Confused and uncertain, Noodle had stopped turning the spit. Watching the whole proceedings with awed stupidity, he looked from the General to Grat-Durgund, the musicians and back again. He still wanted to say something that might comfort the General, and so he gave it another effort. "M'lord General, when the carcass of this fat pig Esarhaddon has finished cooking, it will surely cheer your languishing spirits."

"Noodle, you fool! That was not the best thing to say!" Willie prodded him with a skewer. "Get back to turning that spit!"

"No, it matters not," Favarti sighed, wringing his hands, a half-hearted smile brushing across his thin face. "I had wanted this to be a night of merrymaking, feasting and dancing, telling of tales, and asking of riddles. I had planned to have a great banquet and then present my epic play, 'The Lonely Shepherdess.' Alas, this is to be one of the darkest nights of my unhappy life!" Sighing heavily, he flung his arm across his face.

"Do you want us to continue cooking the main course, my lord?" asked Grat-Durgund, his face a parody of concern.

"Unless something cheers me up, I am considering calling off the feast and the performance." Favarti's eyes went to Esarhaddon, and his expression brightened. "Move the spit away from the fire, lads, and take the lemon from the boor's mouth. Perhaps listening to his last words will bolster my grieving spirits." After the three loathsome brothers had carried out the General's commands, Favarti turned his attention to the slaver, who was spitting out the sour lemon juice. "Esarhaddon uHuzziya, well met, my old friend." The General gave him a curt bow. "How surprised you must have been to arrive expecting to be feasted, only to find out that you are the feast!" Favarti's laughter was wild and abandoned, as he threw back his head and bared his yellow teeth.

"I admit it is a novel way to spend the evening, General." Esarhaddon stared coldly at Favarti. "What is it I have done to incur such wrath? I thought our last parting was fairly amiable." Although he had no idea how long his reprieve would last, he was glad for it. He still had no idea why the General had decided to torture him, other than the fact that the man was totally and hopelessly insane.

"How could you be so insensitive, Shakh, so callous to another's pain? As you know, I was hurt beyond words when last you attended one of my plays. You tossed aside the genius of my work as though it were chafe! Oh, yes, I was hurt, bitterly hurt." Favarti shook his head. "For this insult, I decided that you deserved punishment. Seeing you suffer as I had suffered was the only thing that could assuage my mind and spirit of the anguish which you inflicted upon me, but that was before... before...." The General rose to his feet and began pacing, sighing as though one on his deathbed. "Now all is shallow! Nothing matters anymore. My vengeance is but small recompense, for sorrow has encompassed me, and all is now black! Alas, alas! All is black!"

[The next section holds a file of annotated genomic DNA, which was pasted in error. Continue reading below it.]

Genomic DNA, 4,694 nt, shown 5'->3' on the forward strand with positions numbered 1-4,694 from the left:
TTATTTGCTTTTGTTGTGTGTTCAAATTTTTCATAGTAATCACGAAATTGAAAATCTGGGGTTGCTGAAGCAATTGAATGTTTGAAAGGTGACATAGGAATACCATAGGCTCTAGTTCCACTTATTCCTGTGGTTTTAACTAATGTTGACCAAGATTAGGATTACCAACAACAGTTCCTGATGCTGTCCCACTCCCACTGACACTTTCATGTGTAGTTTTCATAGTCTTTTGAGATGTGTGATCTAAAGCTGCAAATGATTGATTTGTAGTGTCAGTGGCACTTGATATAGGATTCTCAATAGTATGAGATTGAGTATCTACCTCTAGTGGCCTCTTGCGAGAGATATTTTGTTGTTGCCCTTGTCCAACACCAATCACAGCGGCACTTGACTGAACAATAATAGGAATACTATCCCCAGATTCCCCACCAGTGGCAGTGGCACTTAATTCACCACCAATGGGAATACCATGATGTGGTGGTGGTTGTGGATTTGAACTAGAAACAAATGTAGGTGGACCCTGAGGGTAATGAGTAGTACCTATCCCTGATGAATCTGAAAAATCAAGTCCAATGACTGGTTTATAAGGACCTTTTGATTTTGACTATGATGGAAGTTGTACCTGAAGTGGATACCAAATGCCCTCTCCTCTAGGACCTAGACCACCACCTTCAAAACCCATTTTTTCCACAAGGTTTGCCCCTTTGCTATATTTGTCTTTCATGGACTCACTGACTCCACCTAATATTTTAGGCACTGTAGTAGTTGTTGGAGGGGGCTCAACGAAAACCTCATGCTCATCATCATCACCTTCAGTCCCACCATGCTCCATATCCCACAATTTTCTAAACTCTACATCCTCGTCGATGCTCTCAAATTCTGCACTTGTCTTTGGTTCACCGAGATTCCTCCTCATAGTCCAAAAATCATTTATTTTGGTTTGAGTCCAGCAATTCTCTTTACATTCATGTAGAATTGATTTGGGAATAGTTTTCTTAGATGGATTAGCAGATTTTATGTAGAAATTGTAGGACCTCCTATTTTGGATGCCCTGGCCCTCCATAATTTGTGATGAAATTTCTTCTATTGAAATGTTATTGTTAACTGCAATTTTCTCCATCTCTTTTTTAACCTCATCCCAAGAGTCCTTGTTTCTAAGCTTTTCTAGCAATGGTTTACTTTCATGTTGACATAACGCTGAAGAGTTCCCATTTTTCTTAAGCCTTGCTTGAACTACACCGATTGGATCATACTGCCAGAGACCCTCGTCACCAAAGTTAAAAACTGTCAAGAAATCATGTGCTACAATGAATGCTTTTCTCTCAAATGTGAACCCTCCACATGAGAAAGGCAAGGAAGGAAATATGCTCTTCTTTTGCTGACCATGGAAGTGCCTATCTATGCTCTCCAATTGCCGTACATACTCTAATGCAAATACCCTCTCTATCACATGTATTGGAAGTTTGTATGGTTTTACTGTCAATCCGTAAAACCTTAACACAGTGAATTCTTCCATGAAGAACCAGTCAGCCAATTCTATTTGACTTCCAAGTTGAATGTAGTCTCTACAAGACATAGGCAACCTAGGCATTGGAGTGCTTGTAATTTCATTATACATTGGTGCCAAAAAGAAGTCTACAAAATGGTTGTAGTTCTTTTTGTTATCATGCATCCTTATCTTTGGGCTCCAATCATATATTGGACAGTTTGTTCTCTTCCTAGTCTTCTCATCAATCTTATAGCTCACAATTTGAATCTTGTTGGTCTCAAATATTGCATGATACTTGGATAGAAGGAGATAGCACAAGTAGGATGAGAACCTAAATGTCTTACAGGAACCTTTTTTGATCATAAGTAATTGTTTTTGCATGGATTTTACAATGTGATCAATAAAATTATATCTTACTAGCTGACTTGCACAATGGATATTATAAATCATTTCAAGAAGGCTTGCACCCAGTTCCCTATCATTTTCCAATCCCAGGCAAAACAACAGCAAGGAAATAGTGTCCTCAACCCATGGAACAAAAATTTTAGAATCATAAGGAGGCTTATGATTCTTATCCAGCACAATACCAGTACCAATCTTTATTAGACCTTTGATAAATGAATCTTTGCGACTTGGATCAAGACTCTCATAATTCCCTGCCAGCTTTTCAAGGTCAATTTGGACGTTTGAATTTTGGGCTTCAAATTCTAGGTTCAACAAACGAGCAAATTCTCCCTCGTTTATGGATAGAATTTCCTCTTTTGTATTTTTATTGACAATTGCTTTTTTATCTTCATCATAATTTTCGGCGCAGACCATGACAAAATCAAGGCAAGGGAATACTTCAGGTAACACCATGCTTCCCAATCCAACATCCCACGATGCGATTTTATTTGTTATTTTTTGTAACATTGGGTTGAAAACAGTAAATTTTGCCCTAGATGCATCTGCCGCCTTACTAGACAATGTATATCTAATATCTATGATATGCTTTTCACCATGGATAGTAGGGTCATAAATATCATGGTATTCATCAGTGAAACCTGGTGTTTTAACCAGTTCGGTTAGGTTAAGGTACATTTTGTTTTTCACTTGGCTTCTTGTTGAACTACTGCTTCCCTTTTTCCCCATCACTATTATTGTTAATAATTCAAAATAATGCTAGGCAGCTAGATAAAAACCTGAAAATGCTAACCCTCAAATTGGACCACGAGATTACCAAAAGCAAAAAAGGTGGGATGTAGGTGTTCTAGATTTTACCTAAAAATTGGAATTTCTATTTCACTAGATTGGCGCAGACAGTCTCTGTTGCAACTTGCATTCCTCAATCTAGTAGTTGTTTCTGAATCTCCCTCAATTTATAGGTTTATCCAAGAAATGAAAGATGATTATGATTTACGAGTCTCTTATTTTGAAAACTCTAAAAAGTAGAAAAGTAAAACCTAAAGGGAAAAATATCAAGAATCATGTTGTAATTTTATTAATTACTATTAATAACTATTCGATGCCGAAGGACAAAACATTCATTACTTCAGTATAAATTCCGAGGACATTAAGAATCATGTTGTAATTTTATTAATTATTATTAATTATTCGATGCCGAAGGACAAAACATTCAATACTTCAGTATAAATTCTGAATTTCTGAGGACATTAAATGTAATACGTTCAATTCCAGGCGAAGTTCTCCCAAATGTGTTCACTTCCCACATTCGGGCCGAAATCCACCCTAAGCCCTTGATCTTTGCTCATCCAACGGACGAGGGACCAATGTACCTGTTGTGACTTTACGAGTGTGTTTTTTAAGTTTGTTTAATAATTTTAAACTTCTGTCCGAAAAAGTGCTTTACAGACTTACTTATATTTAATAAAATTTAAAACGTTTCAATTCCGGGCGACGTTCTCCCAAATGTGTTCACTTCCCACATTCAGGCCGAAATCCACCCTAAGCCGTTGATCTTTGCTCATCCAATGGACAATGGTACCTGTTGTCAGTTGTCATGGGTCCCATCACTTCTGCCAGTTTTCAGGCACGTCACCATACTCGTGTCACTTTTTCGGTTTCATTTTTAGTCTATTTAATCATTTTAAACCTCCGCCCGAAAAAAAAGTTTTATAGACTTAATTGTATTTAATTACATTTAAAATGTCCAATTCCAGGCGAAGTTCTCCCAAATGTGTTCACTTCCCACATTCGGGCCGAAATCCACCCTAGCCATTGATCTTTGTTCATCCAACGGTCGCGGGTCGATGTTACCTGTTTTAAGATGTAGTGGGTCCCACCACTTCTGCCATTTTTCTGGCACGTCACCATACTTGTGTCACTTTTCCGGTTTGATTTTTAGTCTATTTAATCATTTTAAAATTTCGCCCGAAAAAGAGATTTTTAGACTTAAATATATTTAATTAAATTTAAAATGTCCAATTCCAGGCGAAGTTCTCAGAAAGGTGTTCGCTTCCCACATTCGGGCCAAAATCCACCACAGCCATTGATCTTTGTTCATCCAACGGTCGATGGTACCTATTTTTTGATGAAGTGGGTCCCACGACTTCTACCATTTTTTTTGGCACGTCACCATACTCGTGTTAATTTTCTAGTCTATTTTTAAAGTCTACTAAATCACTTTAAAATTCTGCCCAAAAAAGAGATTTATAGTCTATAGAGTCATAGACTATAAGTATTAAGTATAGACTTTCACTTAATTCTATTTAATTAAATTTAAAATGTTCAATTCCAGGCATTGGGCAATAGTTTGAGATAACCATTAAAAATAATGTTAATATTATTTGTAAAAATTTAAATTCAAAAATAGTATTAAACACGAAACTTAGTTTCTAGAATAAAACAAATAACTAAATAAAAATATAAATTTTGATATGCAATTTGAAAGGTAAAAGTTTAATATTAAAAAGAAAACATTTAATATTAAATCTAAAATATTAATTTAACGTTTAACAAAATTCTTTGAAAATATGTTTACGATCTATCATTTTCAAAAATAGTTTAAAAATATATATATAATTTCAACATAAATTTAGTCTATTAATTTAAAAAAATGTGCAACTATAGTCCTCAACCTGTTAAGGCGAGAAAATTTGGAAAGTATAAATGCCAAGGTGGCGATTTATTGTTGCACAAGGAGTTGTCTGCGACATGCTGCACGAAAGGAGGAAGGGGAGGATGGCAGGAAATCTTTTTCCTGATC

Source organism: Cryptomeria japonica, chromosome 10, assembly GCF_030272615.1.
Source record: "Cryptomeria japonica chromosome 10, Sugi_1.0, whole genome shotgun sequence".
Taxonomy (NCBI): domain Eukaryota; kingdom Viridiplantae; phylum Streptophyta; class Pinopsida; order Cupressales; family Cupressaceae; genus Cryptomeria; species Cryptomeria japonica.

The trolls, orcs, goblins, and servants murmured sympathetically and shook their heads, mourning the General's sadness. Many had forced themselves to weep, and now tears ran over greenish cheeks and splashed down overshot jaws. A few, who obviously wished to impress the General, howled and keened with contrived anguish, tearing out their hair and gnashing their fangs together. The scene would have been almost comical to the slaver, had he not been naked, covered in honey, and slowly rotating over a charcoal brazier.

"What is troubling you, General Favarti?" asked Esarhaddon, now genuinely curious.

"Oh, what can I say? What can I do? The Lord of Arda has deserted me!" Favarti sobbed as he buried his face in his hands. All fell silent as they waited for him to reply. "If you want to know – and I doubt that any of you have the slightest concern for my grief – my beloved little darling is dying, and there is no way to cure him!"

"Can your physician do nothing for him?" Esarhaddon asked, sure now that Favarti had taken a lover.

"I had the idiot executed yesterday when his worthless nostrums failed to help the desire of my heart!" Favarti wailed. "Oh, woe is me! Woe is me!"

"Perhaps you should have kept him around," Esarhaddon remarked dryly, but his words were buried beneath the General's loud weeping.

"Oh, by precious Melkor in the heavens!" blurted out the irrepressible Noodle. "'Ave you 'ad 'im bled? I 'ear that works, and anyone can do it!"

"No, he is too small and too weak! He could never survive being bled!" A keening moan rocked Favarti's body, sending his spine into trembling paroxysms. He stumbled to the cushions and collapsed upon them. The General sat there in silence for some moments until he gathered up enough strength to raise his head. His vacant stare passed over the room until it came to rest on Noodle, whose shoulders had sagged in crestfallen dejection. Suddenly a smile came to Favarti's lips as though he had been struck with a revelation from the Gods, or perhaps from some inner wellspring of inspiration.

"Noodle, what a fine, quick-witted fellow you are!" General Favarti exclaimed, his words coming as a shock to everyone present, for it seemed unbelievable that the words "quick-witted" and "Noodle" would be used in conjunction with each other. "You have given me hope!"